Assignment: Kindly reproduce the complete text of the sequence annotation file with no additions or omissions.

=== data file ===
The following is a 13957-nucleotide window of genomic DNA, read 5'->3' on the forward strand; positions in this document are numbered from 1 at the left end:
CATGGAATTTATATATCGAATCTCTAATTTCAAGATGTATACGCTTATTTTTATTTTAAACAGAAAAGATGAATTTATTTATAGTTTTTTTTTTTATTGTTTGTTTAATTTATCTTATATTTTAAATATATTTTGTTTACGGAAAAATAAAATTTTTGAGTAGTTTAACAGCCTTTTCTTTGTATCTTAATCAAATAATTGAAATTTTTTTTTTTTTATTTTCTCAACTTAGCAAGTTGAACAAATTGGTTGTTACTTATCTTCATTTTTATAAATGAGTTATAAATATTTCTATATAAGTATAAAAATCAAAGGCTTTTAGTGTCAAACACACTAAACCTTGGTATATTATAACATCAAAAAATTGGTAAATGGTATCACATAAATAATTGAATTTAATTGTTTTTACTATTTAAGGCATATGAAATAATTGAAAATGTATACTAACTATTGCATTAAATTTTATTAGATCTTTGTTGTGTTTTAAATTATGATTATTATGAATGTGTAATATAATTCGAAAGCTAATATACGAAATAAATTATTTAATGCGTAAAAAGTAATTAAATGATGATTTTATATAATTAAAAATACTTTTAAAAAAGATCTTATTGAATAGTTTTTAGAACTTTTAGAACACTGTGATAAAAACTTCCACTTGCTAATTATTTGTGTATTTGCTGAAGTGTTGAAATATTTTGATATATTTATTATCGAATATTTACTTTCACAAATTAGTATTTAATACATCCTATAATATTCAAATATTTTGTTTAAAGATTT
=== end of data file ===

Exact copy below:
The following is a 13957-nucleotide window of genomic DNA, read 5'->3' on the forward strand; positions in this document are numbered from 1 at the left end:
CATGGAATTTATATATCGAATCTCTAATTTCAAGATGTATACGCTTATTTTTATTTTAAACAGAAAAGATGAATTTATTTATAGTTTTTTTTTTTATTGTTTGTTTAATTTATCTTATATTTTAAATATATTTTGTTTACGGAAAAATAAAATTTTTGAGTAGTTTAACAGCCTTTTCTTTGTATCTTAATCAAATAATTGAAATTTTTTTTTTTTTATTTTCTCAACTTAGCAAGTTGAACAAATTGGTTGTTACTTATCTTCATTTTTATAAATGAGTTATAAATATTTCTATATAAGTATAAAAATCAAAGGCTTTTAGTGTCAAACACACTAAACCTTGGTATATTATAACATCAAAAAATTGGTAAATGGTATCACATAAATAATTGAATTTAATTGTTTTTACTATTTAAGGCATATGAAATAATTGAAAATGTATACTAACTATTGCATTAAATTTTATTAGATCTTTGTTGTGTTTTAAATTATGATTATTATGAATGTGTAATATAATTCGAAAGCTAATATACGAAATAAATTATTTAATGCGTAAAAAGTAATTAAATGATGATTTTATATAATTAAAAATACTTTTAAAAAAGATCTTATTGAATAGTTTTTAGAACTTTTAGAACACTGTGATAAAAACTTCCACTTGCTAATTATTTGTGTATTTGCTGAAGTGTTGAAATATTTTGATATATTTATTATCGAATATTTACTTTCACAAATTAGTATTTAATACATCCTATAATATTCAAATATTTTGTTTAAAGATTT